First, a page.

So if you make small white rubbery sourdough pancakes (that means you, family), give his recipe a try and see if you don't like it even better.
Then I recommend you read the follow-up post on the science behind sourdough pancakes. And for extra credit, compare the two recipes and hypothesize on why the results are so different.
Next to a digital scale, I'd say a good probe thermometer is the most important kitchen tool that nobody has. If you're not everybody, then you might find this reference card handy.
I grew up eating french toast once every week or two. Delicious stuff, and easy too. Some eggs, a little milk, dip the bread and cook like a pancake.
Then I got married, and my wife did the same thing but ruined it by adding cinnamon. Well, to each her own. We started dividing the egg stuff before she added the cinnamon to her mix.
One day I watched the Good Eats episode Toast Modern where AB goes through this complicated process to get some kind of "perfect" french toast. It sure didn't look worth the effort to me, so I promptly forgot all about it.
Then I visited New Orleans for a conference. The hotel I stayed at had complimentary breakfast (and not that lame cover-up people call "continental breakfast"). One day I ordered the french toast, unwittingly changing my life forever.
What they served was, as AB says, crispy on the outside and soft and creamy on the inside. It tasted less eggy than what I was used to. It was lightly dusted with powdered sugar before I put some syrup on, but I knew it went deeper than condiments. This was fundamentally different french toast to what I had been accustomed to. And I loved it. Truly incredible. More than anything else about that trip to New Orleans, I will remember the french toast.
Fast forward again, and I came across the same Good Eats episode. This time I paid closer attention and due respect to AB. Then I tried the recipe faithfully, but with mediocre results. First, the homemade artisan bread I was using had curled up while staling, making it very difficult to get a good browning in the pan. It also was quite holey. Second, I just didn't get much of a crisp. So again I chalked the recipe up to too complicated and not really worth it.
Yesterday I again had the hankering for some french toast like what I had in New Orleans. So I decided to follow AB's recipe again, but also to take some insurance out. I did some surfing and found that New Orleans french toast is apparently famous. Most recipes that seemed credible had the same basic structure: custard, pan-fry in butter, maybe put in the oven for the final crisping (I get the feeling some just use more butter or butter/oil mixture and fry it to crisp instead). So I grabbed french bread from the store (for reproduceability) and the rest of AB's ingredients. I mixed the custard and set out sliced bread the night before. In the morning, I followed his instructions to the T, except that I used the toaster oven and I included baking in the toaster oven in the pipeline (since I couldn't fit all 8 slices in at once anyway). It worked well, and wasn't too complicated.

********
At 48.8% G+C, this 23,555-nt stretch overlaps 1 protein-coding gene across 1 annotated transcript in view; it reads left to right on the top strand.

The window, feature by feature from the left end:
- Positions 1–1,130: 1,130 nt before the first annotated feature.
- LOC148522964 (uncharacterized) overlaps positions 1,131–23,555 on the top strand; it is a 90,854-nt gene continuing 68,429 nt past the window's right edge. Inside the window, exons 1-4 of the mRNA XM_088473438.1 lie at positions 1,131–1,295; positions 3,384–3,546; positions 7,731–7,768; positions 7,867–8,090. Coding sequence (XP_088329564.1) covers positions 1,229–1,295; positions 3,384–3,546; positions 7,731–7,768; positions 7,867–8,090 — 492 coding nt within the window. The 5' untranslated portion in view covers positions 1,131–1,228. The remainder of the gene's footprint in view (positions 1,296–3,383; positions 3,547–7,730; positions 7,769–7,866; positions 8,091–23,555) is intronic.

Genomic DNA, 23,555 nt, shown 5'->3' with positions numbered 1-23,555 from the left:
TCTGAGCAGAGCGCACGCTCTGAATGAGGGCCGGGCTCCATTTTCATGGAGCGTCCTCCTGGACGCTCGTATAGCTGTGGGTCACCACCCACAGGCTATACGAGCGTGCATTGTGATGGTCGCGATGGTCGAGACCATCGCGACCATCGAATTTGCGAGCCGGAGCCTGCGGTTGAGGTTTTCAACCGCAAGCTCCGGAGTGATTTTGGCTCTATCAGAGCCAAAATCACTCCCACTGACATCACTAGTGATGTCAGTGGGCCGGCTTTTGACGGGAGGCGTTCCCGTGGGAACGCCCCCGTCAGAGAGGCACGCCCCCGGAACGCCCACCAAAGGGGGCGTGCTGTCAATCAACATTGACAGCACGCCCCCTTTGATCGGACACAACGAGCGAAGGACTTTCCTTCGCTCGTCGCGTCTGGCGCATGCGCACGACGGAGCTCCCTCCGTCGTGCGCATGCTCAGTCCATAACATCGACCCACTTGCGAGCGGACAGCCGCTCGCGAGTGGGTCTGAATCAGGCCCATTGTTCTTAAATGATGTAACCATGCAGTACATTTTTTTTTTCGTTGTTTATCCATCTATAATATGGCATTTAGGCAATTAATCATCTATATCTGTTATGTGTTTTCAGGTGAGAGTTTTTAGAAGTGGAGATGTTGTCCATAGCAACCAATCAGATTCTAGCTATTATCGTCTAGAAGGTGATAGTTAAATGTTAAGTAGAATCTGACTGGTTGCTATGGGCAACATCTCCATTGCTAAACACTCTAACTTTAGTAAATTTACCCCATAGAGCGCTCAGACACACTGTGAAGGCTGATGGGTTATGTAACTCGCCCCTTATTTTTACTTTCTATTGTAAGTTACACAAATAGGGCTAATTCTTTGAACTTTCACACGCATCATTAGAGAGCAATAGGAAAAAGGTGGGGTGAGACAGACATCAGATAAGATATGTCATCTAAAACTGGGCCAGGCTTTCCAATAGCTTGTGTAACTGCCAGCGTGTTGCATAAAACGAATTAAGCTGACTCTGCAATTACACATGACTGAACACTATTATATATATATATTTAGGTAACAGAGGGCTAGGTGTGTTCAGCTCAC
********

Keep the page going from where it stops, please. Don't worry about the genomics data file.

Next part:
The toaster oven really cuts down on the wait for preheat and the wasted heat. I actually set it to 400°F instead of the 375°F he recommended, and it worked well (5 minutes in). I may even toy with using the toast setting instead of the bake setting.
The rack and cookie sheet are, I believe, an unnecessary complication. If properly staled, the toast loses very little custard while resting, so i wouldn't worry about pooling. Instead I plan to use foil, or maybe just a cookie sheet, to cut down on the cleanup.
The french bread didn't curl, and tasted alright. As good as Albertson's french bread could be expected to taste. Next time I'll use my own artisan bread again (one with a bit more even crumb), and make sure to not lay it out in a way that bends the bread. I expect the results will be fantastic.
I feel like I'm working with the same principles that the hotel chef was working with. It is close to what I had, and I think perfection is within my grasp. What's more, it's no harder than the old way though it does take just a hair more planning and a less-common ingredient (half and half).
So we got a toaster oven. The primary motivation was that I like to make biscuits and gravy, but preheating the big oven takes way too long. Plus I wanted to bake little one-day loaves of bread some mornings, with the same problem.
But always wanting to push the limits, I also wanted to try a larger loaf in the toaster oven. This is actually half the size I usually make, but it's about the limit of the size of boule I'd make in a toaster oven. Too much bigger and the top will burn.